In Adobe Photoshop & Illustrator
Many fonts include extra glyphs, such as alternatives and ligatures. Alternatives can be extra styles or swashes and ligatures are when two or more characters are combined into one. Enabling and accessing these characters give you so much more creative freedom with your projects!
For this tutorial, I'm working on a Mac in Photoshop 22.5.1 and Illustrator 25.4.1, but the process is similar for other versions.
Here are three different ways to enable or insert these characters into your project.
1. Insert Characters from the Glyphs Panel
The glyphs panel displays every character included in a font.
To access it in Photoshop, go to Window > Glyphs.
In Illustrator, go to Window > Type > Glyphs.
You'll see a window appear like the one below. From here, you can insert any character by double-clicking it.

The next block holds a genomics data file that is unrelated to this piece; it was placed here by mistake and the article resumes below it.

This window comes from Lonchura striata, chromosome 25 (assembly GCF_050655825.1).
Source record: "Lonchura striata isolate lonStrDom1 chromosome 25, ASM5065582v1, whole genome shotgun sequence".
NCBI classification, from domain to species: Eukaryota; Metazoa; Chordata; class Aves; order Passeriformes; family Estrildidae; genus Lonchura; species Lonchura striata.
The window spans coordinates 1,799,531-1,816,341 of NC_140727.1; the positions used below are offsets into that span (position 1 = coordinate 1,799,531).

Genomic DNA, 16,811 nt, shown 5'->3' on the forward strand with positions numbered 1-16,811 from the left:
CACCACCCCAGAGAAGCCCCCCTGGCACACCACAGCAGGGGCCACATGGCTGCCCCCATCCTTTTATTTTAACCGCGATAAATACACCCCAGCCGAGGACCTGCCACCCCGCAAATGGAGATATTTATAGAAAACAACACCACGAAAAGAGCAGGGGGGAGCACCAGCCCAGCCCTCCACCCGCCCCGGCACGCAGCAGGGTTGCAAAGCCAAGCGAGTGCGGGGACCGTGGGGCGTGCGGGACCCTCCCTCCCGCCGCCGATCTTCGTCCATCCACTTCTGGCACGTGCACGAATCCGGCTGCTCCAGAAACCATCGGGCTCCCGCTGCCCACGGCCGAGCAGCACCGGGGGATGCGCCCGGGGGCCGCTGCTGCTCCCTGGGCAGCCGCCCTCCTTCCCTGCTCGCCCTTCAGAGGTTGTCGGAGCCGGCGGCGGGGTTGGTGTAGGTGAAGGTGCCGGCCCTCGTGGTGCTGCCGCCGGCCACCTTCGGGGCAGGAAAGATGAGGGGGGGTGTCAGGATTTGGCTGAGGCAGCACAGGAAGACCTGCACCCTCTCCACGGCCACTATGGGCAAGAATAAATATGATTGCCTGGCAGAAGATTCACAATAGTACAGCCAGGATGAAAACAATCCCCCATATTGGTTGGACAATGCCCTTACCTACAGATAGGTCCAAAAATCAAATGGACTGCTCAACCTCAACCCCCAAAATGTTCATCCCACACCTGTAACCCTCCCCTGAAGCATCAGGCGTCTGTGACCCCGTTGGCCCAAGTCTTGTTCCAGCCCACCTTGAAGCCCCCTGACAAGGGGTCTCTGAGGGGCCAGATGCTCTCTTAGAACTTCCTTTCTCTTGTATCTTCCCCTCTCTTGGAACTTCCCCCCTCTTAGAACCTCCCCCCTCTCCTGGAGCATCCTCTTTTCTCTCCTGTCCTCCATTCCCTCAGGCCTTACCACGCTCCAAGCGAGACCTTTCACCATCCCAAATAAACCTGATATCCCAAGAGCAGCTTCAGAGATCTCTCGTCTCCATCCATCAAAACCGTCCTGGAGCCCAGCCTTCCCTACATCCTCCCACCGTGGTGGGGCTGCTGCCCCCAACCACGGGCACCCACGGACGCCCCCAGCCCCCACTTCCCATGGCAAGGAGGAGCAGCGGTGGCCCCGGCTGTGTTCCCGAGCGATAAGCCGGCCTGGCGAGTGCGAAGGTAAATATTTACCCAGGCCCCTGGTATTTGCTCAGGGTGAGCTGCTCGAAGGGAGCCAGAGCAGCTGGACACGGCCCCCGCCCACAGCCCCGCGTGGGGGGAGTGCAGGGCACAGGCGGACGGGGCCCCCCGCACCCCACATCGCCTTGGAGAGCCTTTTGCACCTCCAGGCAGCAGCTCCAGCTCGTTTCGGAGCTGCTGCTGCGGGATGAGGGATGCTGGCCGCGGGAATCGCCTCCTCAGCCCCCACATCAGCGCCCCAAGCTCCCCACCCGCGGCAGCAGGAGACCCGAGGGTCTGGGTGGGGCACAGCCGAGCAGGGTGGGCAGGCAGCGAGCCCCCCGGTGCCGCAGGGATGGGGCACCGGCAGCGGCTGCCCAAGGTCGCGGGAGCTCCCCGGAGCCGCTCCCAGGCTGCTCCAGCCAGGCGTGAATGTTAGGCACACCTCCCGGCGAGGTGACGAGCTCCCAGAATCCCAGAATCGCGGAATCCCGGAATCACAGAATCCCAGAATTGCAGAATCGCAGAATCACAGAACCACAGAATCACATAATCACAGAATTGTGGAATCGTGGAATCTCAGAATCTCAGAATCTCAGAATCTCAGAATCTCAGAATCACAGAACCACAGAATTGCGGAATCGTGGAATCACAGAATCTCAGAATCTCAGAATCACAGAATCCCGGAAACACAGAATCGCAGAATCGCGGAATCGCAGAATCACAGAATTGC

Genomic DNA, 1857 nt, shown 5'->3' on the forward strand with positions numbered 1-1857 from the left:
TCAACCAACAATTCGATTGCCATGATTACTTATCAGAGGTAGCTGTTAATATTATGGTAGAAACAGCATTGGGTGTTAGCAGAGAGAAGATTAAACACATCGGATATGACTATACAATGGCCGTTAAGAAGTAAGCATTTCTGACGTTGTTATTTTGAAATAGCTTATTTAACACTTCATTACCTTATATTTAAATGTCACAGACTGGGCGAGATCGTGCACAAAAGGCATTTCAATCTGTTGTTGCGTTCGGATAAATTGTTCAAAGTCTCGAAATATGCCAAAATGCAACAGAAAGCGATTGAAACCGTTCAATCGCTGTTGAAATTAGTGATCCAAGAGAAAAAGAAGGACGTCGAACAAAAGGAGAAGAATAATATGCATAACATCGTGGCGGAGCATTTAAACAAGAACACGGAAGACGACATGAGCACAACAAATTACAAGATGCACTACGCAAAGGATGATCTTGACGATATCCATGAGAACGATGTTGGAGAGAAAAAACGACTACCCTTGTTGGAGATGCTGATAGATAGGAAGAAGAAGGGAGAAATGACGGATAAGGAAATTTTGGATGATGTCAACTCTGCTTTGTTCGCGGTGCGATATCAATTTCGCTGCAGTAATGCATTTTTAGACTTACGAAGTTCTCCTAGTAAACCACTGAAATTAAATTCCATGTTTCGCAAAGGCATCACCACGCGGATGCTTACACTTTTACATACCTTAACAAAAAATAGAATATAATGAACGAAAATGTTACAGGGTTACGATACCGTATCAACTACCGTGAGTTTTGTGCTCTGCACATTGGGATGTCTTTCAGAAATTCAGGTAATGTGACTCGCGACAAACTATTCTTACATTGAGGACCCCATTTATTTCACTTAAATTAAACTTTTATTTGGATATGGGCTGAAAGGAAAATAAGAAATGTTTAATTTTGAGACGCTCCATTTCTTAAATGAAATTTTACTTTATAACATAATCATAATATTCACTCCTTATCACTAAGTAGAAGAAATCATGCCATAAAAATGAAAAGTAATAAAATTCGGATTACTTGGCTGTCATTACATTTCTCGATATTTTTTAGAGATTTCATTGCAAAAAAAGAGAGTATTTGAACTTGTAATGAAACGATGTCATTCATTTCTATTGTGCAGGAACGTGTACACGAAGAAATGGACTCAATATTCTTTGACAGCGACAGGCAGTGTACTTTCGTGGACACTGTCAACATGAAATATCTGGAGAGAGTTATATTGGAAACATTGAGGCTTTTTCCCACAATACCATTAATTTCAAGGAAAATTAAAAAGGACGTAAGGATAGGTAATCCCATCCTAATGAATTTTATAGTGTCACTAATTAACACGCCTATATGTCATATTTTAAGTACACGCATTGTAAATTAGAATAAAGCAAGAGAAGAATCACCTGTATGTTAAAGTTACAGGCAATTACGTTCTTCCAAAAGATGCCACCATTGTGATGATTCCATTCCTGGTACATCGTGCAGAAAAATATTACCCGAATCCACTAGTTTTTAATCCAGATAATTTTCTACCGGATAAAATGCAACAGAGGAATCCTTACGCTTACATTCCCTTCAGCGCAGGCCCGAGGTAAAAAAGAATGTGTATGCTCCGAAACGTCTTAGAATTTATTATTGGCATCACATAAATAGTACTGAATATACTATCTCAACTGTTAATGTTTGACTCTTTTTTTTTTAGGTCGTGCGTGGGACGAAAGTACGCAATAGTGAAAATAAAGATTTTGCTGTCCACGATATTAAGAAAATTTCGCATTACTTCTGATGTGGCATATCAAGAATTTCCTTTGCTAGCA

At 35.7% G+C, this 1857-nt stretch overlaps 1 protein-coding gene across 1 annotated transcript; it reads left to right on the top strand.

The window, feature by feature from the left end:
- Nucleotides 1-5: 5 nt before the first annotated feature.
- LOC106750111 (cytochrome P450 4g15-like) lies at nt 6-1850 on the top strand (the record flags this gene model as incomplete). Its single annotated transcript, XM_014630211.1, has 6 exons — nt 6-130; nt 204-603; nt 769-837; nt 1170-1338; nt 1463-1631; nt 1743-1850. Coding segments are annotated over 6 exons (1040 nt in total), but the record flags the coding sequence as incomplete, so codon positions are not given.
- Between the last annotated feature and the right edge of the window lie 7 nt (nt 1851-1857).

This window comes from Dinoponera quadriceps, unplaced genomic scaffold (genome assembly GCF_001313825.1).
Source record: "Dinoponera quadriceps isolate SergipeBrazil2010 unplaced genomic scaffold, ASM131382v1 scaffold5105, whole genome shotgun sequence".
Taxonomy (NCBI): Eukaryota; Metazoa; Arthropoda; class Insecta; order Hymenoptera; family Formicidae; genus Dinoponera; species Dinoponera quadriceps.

Characters that have alternatives will have a small arrow or square in the bottom corner of the glyph box (Such as first few lines in the photo above). You can click and hold on any of these characters to open a mini-window displaying the alternatives for that specific character.
2. Replace Existing Characters with Alternatives
If you have text already typed out that you'd like to add alternatives to, simply highlight a character and pick an option from the menu that appears below.
3. Enable Standard Ligatures
Ligatures are two or more characters combined into one. They fall into two categories; Standard and Discretionary.
Standard ligatures are typically to improve legibility are inserted automatically as you type. Discretionary ligatures are generally more decorative in nature and can be inserted based on the designers preference.
Sometimes standard ligatures need to be enabled in order to apply to text automatically.
To access it in Photoshop, go to Type > OpenType > Standard Ligatures. The checkmark will indicate when it is enabled.
In Illustrator, go to Window > Type > OpenType. Highlight the text you are working with and then select "standard ligatures" button on the bottom left of the window.
Check out the font used in this tutorial: Kindred Handlettered Typeface